It’s possible that open borders weaken the pro-immigration cause by making it look scarier. In several years of advocating open borders, though, I’ve never had the impression that any of my interlocutors actually came to favor more restrictionist policies than they had before. The worst that happened was that some people seemed to become more self-conscious and articulate in their opposition to open borders, but if anything they seemed to stake out policy positions on immigration far to the left of the mainstream, in their effort to fend off my open borders advocacy while still feeling they have some claim to the moral high ground. For example, someone might say: Yes, we should take in all the immigrants we can handle, but not open borders, that’s crazy! “All the immigrants we can handle” is major progress compared to the mainstream. In this case, open borders advocacy might serve to expand the Overton window. See the post “How persuasive are open borders advocates? The case of Bryan Caplan” for more analysis of this.
There are a number of ways that open borders advocates might be helping the pro-immigration cause. For one thing, immigration advocates like Tyler Cowen can attack us in order to make themselves seem reasonable and moderate, while still supporting greatly increased immigration! For another, people who are aware of the case for open borders, even if they don’t come out in favor of it themselves, may start to feel less of a need to say “… but we do need to control the borders” as the bookend of a defense of amnesty for undocumented immigrants, or more high-skilled immigrants, or whatever. The more we become known, the less people will be able to say “everyone agrees we need to control the borders.”
Mainly, though, Cowen’s remarks make me really wish we could raise the level of debate. It would be nice if we didn’t have to explain ad nauseam that the fact that “social welfare policies of the United States are, unlike in 1910, already too geared toward higher per capita incomes than what truly free immigration would bring” is of no relevance, because of course any plausible open borders policy would involve denying immigrants most or all access to welfare, and of course it’s stupid to object to that on humanitarian grounds, since immigrants wouldn’t come here unless it made them better off. It would be nice if Cowen would feel the need to clarify his attitude to taxing migration and keyhole solutions.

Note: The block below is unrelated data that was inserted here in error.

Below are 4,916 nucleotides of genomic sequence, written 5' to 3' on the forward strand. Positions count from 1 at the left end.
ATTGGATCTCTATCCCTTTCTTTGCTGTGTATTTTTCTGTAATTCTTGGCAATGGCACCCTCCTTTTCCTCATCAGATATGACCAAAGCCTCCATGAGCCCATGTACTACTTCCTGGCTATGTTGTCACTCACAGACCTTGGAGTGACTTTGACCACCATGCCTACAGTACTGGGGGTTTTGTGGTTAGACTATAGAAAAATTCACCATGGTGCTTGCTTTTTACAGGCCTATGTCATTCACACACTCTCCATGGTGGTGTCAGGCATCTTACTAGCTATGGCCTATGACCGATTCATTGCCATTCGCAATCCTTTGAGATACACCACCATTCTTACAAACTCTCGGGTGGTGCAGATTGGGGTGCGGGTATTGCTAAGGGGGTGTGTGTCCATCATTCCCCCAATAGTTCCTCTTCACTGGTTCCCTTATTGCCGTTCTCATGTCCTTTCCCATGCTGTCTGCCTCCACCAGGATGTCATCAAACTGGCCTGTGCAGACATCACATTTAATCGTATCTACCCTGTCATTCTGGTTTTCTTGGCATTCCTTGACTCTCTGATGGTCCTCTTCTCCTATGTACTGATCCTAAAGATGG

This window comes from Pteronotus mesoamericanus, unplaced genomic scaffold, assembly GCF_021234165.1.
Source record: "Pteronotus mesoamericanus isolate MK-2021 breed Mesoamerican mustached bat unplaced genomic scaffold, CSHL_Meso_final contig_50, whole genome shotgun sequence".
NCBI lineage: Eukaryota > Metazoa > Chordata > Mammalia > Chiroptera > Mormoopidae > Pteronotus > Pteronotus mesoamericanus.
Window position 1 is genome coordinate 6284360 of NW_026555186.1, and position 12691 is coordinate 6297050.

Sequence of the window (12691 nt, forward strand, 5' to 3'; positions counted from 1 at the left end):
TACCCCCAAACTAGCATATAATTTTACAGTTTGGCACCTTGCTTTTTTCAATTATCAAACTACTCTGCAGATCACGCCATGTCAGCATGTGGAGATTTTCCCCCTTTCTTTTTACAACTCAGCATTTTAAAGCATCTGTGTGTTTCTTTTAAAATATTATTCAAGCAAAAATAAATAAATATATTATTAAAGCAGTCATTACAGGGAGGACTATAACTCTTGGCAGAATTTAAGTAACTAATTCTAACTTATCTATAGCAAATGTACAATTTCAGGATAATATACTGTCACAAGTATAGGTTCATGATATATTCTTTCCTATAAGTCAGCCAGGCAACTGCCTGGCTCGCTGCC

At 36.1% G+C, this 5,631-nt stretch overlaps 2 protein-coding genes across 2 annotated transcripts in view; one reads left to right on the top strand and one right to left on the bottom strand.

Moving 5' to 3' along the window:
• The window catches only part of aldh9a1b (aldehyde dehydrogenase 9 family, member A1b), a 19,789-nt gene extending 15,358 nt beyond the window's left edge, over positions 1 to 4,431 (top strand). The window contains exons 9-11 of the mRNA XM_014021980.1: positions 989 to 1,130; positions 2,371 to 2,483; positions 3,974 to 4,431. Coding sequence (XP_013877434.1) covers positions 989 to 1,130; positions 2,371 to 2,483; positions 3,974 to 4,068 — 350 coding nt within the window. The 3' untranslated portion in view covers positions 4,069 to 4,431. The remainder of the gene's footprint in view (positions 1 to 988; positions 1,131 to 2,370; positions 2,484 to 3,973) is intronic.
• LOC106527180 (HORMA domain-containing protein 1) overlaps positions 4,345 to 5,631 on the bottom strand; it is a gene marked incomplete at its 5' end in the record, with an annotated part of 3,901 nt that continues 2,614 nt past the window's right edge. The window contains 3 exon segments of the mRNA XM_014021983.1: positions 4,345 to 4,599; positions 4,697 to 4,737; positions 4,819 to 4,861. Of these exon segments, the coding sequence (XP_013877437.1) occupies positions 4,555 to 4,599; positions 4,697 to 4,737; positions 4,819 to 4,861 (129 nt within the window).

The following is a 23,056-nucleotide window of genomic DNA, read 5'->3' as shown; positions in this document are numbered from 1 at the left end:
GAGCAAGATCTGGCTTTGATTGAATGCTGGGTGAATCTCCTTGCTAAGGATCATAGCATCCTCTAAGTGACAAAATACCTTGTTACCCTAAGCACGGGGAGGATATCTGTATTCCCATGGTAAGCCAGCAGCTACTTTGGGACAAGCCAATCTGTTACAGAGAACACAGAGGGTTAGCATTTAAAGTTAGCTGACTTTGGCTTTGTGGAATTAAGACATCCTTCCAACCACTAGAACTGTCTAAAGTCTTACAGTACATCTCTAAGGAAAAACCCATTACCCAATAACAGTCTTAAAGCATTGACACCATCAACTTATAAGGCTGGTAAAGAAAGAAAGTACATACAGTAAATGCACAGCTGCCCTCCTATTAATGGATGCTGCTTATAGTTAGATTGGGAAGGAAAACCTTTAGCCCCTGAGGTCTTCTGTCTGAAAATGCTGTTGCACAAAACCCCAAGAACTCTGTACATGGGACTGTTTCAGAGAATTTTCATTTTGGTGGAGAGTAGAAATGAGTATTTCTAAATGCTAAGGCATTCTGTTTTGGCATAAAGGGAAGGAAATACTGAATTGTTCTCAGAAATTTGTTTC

UPDATE: Welcome Marginal Revolution readers! Here’s Tyler’s post linking to us. His comment:
On open borders, Nathan Smith responds, but I consider it a surrender. What he calls “open borders” I call “not open borders.” Price and quantity are dual.
Do we agree then? Good!
The comment “price and quantity are dual” is a masterpiece of laconic insight-cum-evasion. Here’s a way of unpacking it that stresses the insight part. In trade economics, it is often claimed that quotas are equivalent to tariffs, because limiting the quantity of imports via quotas and raising the price of imports via tariffs have the same economic effects. However, this is true only if the right to import under the quota is auctioned off. The same logic can be applied to immigration. See my post “Auctions, tariffs, and taxes” for more analysis of these distinctions.
I added “-cum-evasion” because a reader might, just possibly, get the impression that what Cowen calls my “not open borders” position is the same as the status quo. In fact, not only is DRITI not the status quo, but the policy of auctioning visas, which could arguably be considered equivalent on the ground that “price and quantity are dual,” is also very far from the status quo.
At any rate, if you’re interested in parsing these distinctions between “open borders” and “not open borders,” in defining and refining the concept of open borders, and classifying the arguments for it and the objections to it, you’ve come to the right place! I daresay that no one on the web does that better than we do.